NRS 410 Explain the risk factors for osteoporosis

Sample Answer for NRS 410 Explain the risk factors for osteoporosis Included After Question

Topic 5 DQ 2

Explain the risk factors for osteoporosis. What can a nurse do to help manage this health condition to restore the patient to optimal health?

A Sample Answer For the Assignment: NRS 410 Explain the risk factors for osteoporosis

Title: NRS 410 Explain the risk factors for osteoporosis 

Osteoporosis can affect anyone, either men or women of all races. While osteoporosis is more common in women, men are also at risk of having the disease (Rinonapoli et al., 2021). However, there are significant alterations between men and women concerning osteoporosis. For men, bone loss starts at an advanced age and progresses more slowly. Osteoporosis in men can be triggered by various diseases such as intestinal disorders, which result in poor absorption of bone-boosting nutrients. Prostate cancer medication can predispose men to low bone mass and fractures. Low testosterone production can also affect bone mass.

Reference

Rinonapoli, G., Ruggiero, C., Meccariello, L., Bisaccia, M., Ceccarini, P., & Caraffa, A. (2021). Osteoporosis in men: a review of an underestimated bone condition. International Journal of Molecular Sciences22(4), 2105. https://doi.org/10.3390/ijms22042105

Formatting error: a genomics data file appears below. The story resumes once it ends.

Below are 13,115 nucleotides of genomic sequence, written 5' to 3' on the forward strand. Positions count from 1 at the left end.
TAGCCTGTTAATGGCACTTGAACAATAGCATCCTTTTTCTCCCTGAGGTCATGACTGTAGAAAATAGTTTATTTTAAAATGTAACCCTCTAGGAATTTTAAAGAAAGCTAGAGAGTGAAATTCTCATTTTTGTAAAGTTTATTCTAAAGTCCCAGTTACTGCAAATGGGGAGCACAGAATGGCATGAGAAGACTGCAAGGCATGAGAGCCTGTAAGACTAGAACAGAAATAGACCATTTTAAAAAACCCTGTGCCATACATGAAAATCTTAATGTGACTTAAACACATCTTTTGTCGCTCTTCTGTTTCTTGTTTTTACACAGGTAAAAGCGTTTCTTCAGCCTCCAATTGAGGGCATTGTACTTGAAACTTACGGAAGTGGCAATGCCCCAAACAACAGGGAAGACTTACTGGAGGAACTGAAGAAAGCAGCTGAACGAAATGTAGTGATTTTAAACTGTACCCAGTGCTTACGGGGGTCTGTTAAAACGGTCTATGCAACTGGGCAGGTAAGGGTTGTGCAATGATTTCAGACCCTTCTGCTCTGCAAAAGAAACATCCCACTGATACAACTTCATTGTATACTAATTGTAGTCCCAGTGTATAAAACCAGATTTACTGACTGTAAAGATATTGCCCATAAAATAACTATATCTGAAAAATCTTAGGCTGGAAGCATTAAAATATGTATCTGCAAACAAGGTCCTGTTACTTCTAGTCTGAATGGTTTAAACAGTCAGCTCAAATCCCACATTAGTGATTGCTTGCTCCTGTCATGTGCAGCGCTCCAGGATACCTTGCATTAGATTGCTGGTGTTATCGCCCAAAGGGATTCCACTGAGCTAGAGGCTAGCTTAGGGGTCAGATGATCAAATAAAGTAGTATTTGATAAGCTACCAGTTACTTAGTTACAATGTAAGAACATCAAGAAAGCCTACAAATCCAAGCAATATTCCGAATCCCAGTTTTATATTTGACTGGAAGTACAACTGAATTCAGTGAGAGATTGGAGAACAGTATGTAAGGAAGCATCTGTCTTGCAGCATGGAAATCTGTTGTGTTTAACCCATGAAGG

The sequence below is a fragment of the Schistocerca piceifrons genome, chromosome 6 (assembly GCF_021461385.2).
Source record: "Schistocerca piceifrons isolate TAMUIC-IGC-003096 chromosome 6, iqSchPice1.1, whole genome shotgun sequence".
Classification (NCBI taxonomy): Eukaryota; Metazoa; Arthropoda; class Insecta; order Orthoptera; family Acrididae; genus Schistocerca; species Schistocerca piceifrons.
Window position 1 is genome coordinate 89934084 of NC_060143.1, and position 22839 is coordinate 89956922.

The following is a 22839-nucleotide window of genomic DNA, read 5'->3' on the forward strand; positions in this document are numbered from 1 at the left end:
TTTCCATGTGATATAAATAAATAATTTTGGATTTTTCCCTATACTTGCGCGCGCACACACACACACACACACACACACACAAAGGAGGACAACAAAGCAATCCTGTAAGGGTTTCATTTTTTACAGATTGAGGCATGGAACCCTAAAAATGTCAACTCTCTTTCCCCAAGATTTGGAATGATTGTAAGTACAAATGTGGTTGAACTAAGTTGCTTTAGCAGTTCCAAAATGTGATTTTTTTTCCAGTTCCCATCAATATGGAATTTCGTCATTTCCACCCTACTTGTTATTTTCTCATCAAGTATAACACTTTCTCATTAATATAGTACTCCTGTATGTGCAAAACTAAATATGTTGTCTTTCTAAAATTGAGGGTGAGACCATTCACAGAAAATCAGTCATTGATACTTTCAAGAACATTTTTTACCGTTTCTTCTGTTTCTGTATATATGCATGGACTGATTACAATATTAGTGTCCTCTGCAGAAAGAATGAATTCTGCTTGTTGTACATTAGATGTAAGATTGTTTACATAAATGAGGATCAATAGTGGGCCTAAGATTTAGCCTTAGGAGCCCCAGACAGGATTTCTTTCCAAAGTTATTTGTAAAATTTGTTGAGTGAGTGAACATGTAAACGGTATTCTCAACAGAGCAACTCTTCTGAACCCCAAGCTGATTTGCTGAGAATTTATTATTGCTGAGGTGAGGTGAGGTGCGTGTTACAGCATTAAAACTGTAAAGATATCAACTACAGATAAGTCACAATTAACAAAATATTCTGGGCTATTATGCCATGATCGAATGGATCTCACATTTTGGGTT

A Sample Answer 2 For the Assignment: NRS 410 Explain the risk factors for osteoporosis

Title: NRS 410 Explain the risk factors for osteoporosis 

Women have a higher incidence of osteoporosis than men, but men are also at risk. One of every five men is estimated to experience fragility fractures at least once in their lifetime (Rinonapoli et al., 2021). Men have greater bone mass than women, bone loss generally begins later and advances slower than in women, and men often develop secondary osteoporosis. 20-40% of osteoporosis in women is secondary to extraskeletal diseases, and this percentage rises to 65% in men (Rinonapoli et al., 2021). Some risk factors include family history, chronic diseases such as rheumatoid arthritis, diabetes, low testosterone levels, medications such as glucocorticoids, thyroid hormone, and chemotherapies, and lack of physical activity, alcoholism, and smoking, among others (Rinonapoli et al., 2021). Literature suggests that there are few studies on osteoporosis in men and that the condition is underdiagnosed and undertreated (Rinonapoli et al., 2021).  

Reference